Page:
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Mammals Home to an Estimated 320,000 Unknown Viruses

Sep 03, 2013 09:20 AM EDT

About 320,000 yet-to-be discovered viruses could be living in mammals, according to a new study. Understanding these viruses could help take precautions to prevent major viral outbreaks.

However, collecting evidence about the viruses is an expensive affair. Researchers estimate that identifying the viruses could cost $6.3 billion and if the study is limited to about 85 percent of the viruses, the cost would still be something around $1.4 billion.

They claim that the cost of identifying all viruses is a fraction of the cost of dealing with major diseases caused by viruses.

 About 70 percent of all diseases are caused by viruses that cross-over from animals to humans. Yet, there have been very few studies that try to estimate the number of viruses in animals.

"Historically, our whole approach to discovery has been altogether too random," said Simon Anthony, D.Phil, a scientist at the Center for Infection and Immunity (CII) at Columbia University. Anthony added that researchers only study the viruses that have already migrated from animals to humans, but there are several other animal viruses that have the capacity to jump to humans and cause disease.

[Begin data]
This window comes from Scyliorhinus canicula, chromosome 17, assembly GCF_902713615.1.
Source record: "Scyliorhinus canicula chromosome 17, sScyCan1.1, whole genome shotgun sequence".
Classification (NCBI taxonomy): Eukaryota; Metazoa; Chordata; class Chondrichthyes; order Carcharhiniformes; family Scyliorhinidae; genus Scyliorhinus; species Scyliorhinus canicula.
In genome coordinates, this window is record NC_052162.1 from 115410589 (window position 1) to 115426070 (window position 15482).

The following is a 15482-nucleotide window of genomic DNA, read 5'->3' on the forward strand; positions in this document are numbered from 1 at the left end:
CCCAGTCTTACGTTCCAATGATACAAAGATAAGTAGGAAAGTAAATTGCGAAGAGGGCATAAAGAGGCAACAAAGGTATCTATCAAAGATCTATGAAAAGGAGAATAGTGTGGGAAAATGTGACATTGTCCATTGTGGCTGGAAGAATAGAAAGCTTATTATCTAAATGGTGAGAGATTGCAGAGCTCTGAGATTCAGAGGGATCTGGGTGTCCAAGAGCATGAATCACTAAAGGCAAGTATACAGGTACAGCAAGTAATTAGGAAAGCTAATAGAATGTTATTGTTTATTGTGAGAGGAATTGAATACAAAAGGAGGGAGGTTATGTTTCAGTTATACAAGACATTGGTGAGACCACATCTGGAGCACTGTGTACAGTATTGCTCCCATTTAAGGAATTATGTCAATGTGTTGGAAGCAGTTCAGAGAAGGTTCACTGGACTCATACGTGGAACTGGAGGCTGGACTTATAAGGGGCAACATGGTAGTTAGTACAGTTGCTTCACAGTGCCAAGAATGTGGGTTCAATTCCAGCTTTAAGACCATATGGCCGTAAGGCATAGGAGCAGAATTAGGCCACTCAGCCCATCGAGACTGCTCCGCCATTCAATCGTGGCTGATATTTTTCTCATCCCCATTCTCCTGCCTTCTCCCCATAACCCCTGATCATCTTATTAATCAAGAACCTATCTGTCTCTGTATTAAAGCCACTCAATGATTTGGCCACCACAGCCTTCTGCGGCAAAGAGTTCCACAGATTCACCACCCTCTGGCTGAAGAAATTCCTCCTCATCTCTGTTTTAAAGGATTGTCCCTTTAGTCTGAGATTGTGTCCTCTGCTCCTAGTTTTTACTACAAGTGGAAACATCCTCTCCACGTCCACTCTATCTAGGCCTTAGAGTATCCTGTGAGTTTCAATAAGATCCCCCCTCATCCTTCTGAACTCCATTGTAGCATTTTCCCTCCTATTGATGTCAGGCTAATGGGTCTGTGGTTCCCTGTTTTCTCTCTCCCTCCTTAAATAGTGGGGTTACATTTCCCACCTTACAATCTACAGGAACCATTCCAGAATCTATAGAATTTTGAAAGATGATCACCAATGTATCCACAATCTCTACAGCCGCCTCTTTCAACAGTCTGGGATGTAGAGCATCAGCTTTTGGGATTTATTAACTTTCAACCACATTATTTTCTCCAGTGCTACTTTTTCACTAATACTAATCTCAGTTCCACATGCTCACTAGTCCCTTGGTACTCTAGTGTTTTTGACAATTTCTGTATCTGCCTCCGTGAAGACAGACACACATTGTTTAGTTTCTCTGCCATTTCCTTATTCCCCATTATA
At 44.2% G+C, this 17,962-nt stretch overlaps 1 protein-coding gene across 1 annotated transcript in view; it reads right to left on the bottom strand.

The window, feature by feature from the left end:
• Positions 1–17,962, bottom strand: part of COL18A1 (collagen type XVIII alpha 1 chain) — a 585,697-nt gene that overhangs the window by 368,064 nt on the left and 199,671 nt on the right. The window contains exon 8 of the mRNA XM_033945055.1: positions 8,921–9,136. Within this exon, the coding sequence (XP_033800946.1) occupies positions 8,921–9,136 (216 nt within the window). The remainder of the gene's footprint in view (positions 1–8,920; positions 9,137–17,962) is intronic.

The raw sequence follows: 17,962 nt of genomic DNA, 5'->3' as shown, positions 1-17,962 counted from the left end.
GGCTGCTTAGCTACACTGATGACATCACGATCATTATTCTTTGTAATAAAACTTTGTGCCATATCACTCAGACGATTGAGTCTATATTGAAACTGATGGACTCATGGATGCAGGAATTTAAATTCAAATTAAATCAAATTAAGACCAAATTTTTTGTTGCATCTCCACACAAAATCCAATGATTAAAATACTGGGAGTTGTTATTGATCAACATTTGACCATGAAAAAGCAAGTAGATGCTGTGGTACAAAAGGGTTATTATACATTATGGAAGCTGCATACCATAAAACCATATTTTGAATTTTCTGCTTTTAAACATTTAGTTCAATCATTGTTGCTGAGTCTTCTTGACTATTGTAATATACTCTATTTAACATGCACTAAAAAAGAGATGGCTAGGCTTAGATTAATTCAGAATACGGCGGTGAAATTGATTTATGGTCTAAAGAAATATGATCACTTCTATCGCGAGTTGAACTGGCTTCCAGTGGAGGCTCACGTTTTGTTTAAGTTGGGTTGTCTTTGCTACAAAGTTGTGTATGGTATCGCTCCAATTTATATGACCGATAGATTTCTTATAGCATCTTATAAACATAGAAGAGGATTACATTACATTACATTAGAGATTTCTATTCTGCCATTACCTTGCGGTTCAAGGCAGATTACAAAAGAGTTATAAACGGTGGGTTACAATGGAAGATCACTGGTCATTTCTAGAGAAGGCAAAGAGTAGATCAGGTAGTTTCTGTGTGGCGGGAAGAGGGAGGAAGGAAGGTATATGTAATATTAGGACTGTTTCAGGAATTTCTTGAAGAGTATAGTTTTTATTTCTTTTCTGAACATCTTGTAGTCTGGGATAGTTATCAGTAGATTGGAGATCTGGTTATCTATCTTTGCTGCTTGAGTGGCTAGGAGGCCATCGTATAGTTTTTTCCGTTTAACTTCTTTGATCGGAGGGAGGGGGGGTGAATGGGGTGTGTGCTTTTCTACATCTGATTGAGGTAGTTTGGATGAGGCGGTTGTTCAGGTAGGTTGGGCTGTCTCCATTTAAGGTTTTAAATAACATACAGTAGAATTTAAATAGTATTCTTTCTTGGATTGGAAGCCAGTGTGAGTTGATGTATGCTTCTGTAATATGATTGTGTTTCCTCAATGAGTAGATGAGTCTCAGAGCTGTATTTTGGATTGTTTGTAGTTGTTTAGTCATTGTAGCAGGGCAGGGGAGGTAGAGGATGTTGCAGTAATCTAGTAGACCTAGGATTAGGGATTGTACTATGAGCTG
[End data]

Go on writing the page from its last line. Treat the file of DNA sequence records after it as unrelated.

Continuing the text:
For the study, researchers from CII and EcoHealth Alliance analyzed 1,897 biological samples from bats in Bangladesh. The flying fox- a type of bat- found in Bangladesh is home to several disease-causing Nipah viruses. In the lab, researchers found 55 viruses, of which only five were previously known.

The scientists then used statistical methods to extrapolate this figure to all 5,486 known mammals. They concluded that there might be about 320,000 viruses in all animals.

"For decades, we've faced the threat of future pandemics without knowing how many viruses are lurking in the environment, in wildlife, waiting to emerge. Finally we have a breakthrough-there aren't millions of unknown virus, just a few hundred thousand, and given the technology we have it's possible that in my lifetime, we'll know the identity of every unknown virus on the planet," said Peter Daszak, PhD, corresponding author and president of EcoHealth Alliance, according to a news release.

The study, "A strategy to estimate unknown viral diversity in mammals," is published in the journal mBio.

A similar project called PREDICT has so far discovered about 240 new viruses in many parts of the world. According to researchers, identifying viruses will not prevent a disease outbreak, but will help develop an early warning system, BBC reported.

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